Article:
I remember as an undergraduate at UCSC, I had a discussion with a graduate student who was studying tattoo culture. I forgot her name, but I know she was a student of Triloki Pandey. As part of her dissertation, she engaged in some participant observation to understand the mentality and transformation one makes when becoming tattooed. She described it as something she had to do, like a rite of passage, to fully gain an understanding of people she was studying. Aside from an excuse to get a tattoo, I always thought that was a remarkable dedication to the research.
The act of becoming tattooed is a significant transformation. Not only is one physically embedding a design onto them self, but the identity that is associated with those that are tattooed has always been phenomenal. Furthermore, the symbolism one carries on their body with tattoing is tantamount evidence as to how we’re symbolic beings and want to identify with things. We’ll go as far as embedding it on our skin.
I know nowadays tattooing has become culturally more acceptable, but even 20 or 30 years ago, those that were tattooed were in a completely different subculture, if not culture, from those that were not tattooed. So where have tattoos come from? Where did we ever get this crazy idea to permanently alter our skin, one vessel of our physical appearance that we have ’til the day we die?
Well, prior to reading Juniper Ellis‘ new book, “Tattooing the World,” I had some basic knowledge that tattooing originated from Pacific Islanders and was spread by European seamen who were traveling the world by boat during the later 1700’s. As I’ve been reading more and more of her book, I’ve come to a greater appreciation and understanding of who were these ‘first’ tattooers and what tattooing means to the people from the Pacific.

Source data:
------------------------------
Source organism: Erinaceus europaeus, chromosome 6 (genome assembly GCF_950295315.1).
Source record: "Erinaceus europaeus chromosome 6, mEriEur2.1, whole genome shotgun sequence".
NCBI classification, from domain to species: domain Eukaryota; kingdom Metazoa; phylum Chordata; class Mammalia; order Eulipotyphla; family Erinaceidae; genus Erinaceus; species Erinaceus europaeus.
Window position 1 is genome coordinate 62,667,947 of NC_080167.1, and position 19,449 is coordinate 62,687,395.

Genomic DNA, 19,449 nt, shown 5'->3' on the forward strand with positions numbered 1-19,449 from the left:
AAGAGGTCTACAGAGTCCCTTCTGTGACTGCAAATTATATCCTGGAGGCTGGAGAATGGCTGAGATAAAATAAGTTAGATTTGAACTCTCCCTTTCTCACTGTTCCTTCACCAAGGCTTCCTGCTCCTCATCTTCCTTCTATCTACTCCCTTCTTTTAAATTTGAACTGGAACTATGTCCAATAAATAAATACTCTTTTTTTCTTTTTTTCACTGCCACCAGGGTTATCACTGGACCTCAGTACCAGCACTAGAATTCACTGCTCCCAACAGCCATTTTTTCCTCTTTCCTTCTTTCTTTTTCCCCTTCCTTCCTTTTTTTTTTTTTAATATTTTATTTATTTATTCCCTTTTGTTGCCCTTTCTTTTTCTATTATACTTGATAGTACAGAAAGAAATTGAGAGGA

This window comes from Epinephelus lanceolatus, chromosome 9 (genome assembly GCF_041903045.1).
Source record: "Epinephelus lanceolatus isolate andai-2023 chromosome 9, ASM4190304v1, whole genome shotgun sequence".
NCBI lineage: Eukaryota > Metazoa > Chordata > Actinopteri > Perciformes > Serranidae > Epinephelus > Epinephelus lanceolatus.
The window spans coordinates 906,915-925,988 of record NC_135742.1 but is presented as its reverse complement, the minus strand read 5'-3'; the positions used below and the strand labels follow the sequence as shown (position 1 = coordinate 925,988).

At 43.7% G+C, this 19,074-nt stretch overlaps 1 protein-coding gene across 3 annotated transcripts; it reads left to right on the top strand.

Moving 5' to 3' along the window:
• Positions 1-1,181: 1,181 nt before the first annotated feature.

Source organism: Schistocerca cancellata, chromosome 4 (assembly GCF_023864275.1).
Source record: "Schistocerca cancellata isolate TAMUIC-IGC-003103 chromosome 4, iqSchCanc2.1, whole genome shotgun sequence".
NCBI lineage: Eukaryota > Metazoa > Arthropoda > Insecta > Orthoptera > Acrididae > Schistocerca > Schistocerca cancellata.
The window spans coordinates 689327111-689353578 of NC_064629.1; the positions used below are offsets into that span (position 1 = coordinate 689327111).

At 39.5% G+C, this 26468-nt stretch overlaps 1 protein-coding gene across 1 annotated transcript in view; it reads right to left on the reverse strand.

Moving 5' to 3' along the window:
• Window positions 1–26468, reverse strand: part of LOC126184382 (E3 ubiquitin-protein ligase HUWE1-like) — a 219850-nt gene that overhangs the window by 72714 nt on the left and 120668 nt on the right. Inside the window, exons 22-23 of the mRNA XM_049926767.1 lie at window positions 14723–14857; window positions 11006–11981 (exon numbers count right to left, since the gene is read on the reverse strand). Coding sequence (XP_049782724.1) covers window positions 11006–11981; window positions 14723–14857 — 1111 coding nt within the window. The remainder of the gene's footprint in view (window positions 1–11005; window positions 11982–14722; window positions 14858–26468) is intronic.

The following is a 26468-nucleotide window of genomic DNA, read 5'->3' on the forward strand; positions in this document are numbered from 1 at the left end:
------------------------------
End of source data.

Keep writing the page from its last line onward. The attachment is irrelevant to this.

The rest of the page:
That being said, it is with great honor that Dr. Ellis has accepted my invitation to discuss her work on Anthropology.net. For those of you that don’t know Juniper Ellis, she’s a professor of English at Loyola College, where she teaches Maori, Pacific Islands, and U.S. literature. As I mentioned in the paragraph above, she’s written a new book titled, “Tattooing the World,” which is the first book to my knowledge that addresses the origin and meaning behind tattooing and tattoo culture. This text has been made possible by the National Endowment for the Humanities, the Fullbright Foundation, and the Andrew W. Mellon Foundation.
I’ve asked Dr. Ellis to talk to us about her motivations behind writing a book about tattooing. I also invite you to discuss your anthropological thoughts on tattooing, especially how it is becoming widely adopted in modern day cultures despite the fierce stigma that faced this trend. Once I finish the book, I’ll also write a review of it, but in the mean time sit tight for Dr. Ellis to introduce her work. Oh by the way, have you checked out Carl Zimmer‘s project on science tattoos? It is something I’ve been eyeing from afar ever since he announced it last August.